Studying Veterinary Medicine in the Caribbean

Studying Veterinary Medicine in the Caribbean

We talked to George, a U.K. national, who currently on his last year at Vet school in the Caribbean. On the island of Granada, at the St George's university.

George explained, the challenge of the course and Studying Veterinary Medicine in the Caribbean is not the standard of teaching, more the logistics and living in the Caribbean. 

We asked George a few questions and his responses are below.


Studying Veterinary Medicine in the Caribbean

Is Studying Veterinary Medicine in the Caribbean experience in the Caribbean something that you would recommend as a viable alternative to U.K. based course ? Yes very much so. If you have done science A levels if can be done in 5 years. You get a lot of time to see the islands as well. Plus, it provides a wonderful international experience.

What was your year group made up of?

Studying Veterinary Medicine in the Caribbean good

Typically, my cohort consisted of 10 percent did an under graduates in the US. before they started the vet school. While a number were vet nurses and technicians from the US.

While the rest often have done some sort of science degree from a range of international universities around the world.

Note: George arrived on the island with no qualifications.

George felt being in his early 30s he the average age of the course.  The One obvious advantage of studying Studying Veterinary Medicine in the Caribbean are that one qualifies for both U.K. and US right to practice.

With only The London Royal Vet school and Edinburgh ‘dick vet school also being duo qualification. Allowing one to practice around the world. 

Studying Veterinary Medicine in the Caribbean sdudy spots

George decided to study veterinary Science with out any science A levels.

George used the college’s per entry science course to get him up go a level they were able to accept him. A pre vet science course. 

Where did you live ? The first two terms you have to spend in campus. Then after that you can move out and rent apartment. You are unlikely to get rooms on one own. While room shares are done on a random generator.  The on campus housing is expensive.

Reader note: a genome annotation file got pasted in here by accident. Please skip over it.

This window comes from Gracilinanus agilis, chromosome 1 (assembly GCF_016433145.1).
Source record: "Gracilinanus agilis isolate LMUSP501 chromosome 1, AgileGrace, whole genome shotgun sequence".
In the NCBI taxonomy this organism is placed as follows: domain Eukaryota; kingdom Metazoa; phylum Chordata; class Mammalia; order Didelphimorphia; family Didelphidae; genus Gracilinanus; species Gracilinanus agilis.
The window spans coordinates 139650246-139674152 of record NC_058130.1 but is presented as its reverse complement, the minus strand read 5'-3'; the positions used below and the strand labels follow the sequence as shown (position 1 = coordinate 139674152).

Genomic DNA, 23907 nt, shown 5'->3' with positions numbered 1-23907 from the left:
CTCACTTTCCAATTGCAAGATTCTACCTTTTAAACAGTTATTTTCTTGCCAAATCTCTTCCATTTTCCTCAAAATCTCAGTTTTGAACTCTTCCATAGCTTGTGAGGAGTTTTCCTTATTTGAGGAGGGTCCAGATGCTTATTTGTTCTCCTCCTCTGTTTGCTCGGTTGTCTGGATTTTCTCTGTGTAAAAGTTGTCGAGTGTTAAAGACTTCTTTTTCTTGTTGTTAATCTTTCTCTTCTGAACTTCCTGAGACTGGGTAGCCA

However if you get 4 kilometres away you get some very good deals. Plus if you live off campus there is higher opportunities to see and build a social life outside the school .  While the price of the course will be higher than the U.K.s and living costs of island life can be somewhat higher. George did say there was good support from cohorts who found low cost accommodation if you banded together.

A real bonus: The fourth year of the course they send you abroad to other vet schools. Including back to the U.K., Ireland and as far as Australia. 

Where do the majority of the students end up practicing? The majority of students tend end up working in the US. Though plenty go to the U.K. and Australia. A high proportion of the vet professors / lecturers who run the course were previous Vet students 20 years ago and have returned to teach. The vet school lends itself to attracting quality professors. With excellent retention because the island life is so conductive.

The reputation of the school is quite well regarded now. However, use to be a touch of snobbery. This has a-baited as the school has become further established. 

George' year is around 110 students. It does change as there is a bit of changing. Through the 4 years of being on the island. You get to work across your year group. Including lab groups and team studying. 

All in all George would throughly recommend studying Studying Veterinary Medicine in the Caribbean.

See here the blog on medical schools in the caribbean